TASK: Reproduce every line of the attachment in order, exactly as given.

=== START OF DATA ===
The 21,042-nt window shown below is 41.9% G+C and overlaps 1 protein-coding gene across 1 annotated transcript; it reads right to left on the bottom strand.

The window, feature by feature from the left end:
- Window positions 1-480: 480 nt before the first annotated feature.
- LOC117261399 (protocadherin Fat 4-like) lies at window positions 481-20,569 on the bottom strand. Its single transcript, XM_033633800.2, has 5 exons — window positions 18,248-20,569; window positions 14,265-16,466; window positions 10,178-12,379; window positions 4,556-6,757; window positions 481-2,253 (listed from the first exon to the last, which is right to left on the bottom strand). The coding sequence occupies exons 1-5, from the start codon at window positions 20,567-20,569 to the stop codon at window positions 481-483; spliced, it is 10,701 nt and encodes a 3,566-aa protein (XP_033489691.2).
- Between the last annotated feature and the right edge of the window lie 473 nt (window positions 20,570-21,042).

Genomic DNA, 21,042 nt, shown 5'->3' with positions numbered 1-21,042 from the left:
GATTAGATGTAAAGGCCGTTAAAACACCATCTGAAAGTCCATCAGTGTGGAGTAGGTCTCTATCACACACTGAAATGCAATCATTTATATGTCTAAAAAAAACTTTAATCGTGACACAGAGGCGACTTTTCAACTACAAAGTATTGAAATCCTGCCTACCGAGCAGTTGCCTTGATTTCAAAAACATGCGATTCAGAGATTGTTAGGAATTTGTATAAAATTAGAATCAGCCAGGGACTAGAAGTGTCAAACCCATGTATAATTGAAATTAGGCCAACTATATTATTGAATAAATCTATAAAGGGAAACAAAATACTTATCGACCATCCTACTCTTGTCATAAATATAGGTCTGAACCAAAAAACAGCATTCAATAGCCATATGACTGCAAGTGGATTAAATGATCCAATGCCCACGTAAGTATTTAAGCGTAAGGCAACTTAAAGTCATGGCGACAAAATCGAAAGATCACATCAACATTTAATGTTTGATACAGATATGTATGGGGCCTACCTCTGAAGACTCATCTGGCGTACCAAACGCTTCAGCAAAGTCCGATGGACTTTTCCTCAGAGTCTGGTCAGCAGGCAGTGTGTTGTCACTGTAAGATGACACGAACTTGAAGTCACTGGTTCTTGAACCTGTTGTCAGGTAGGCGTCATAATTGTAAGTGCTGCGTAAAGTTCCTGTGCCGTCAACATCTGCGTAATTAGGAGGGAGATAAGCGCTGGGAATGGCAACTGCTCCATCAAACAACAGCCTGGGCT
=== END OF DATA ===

The 21,042-nt window shown below is 41.9% G+C and overlaps 1 protein-coding gene across 1 annotated transcript; it reads right to left on the bottom strand.

The window, feature by feature from the left end:
- Window positions 1-480: 480 nt before the first annotated feature.
- LOC117261399 (protocadherin Fat 4-like) lies at window positions 481-20,569 on the bottom strand. Its single transcript, XM_033633800.2, has 5 exons — window positions 18,248-20,569; window positions 14,265-16,466; window positions 10,178-12,379; window positions 4,556-6,757; window positions 481-2,253 (listed from the first exon to the last, which is right to left on the bottom strand). The coding sequence occupies exons 1-5, from the start codon at window positions 20,567-20,569 to the stop codon at window positions 481-483; spliced, it is 10,701 nt and encodes a 3,566-aa protein (XP_033489691.2).
- Between the last annotated feature and the right edge of the window lie 473 nt (window positions 20,570-21,042).

Genomic DNA, 21,042 nt, shown 5'->3' with positions numbered 1-21,042 from the left:
GATTAGATGTAAAGGCCGTTAAAACACCATCTGAAAGTCCATCAGTGTGGAGTAGGTCTCTATCACACACTGAAATGCAATCATTTATATGTCTAAAAAAAACTTTAATCGTGACACAGAGGCGACTTTTCAACTACAAAGTATTGAAATCCTGCCTACCGAGCAGTTGCCTTGATTTCAAAAACATGCGATTCAGAGATTGTTAGGAATTTGTATAAAATTAGAATCAGCCAGGGACTAGAAGTGTCAAACCCATGTATAATTGAAATTAGGCCAACTATATTATTGAATAAATCTATAAAGGGAAACAAAATACTTATCGACCATCCTACTCTTGTCATAAATATAGGTCTGAACCAAAAAACAGCATTCAATAGCCATATGACTGCAAGTGGATTAAATGATCCAATGCCCACGTAAGTATTTAAGCGTAAGGCAACTTAAAGTCATGGCGACAAAATCGAAAGATCACATCAACATTTAATGTTTGATACAGATATGTATGGGGCCTACCTCTGAAGACTCATCTGGCGTACCAAACGCTTCAGCAAAGTCCGATGGACTTTTCCTCAGAGTCTGGTCAGCAGGCAGTGTGTTGTCACTGTAAGATGACACGAACTTGAAGTCACTGGTTCTTGAACCTGTTGTCAGGTAGGCGTCATAATTGTAAGTGCTGCGTAAAGTTCCTGTGCCGTCAACATCTGCGTAATTAGGAGGGAGATAAGCGCTGGGAATGGCAACTGCTCCATCAAACAACAGCCTGGGCT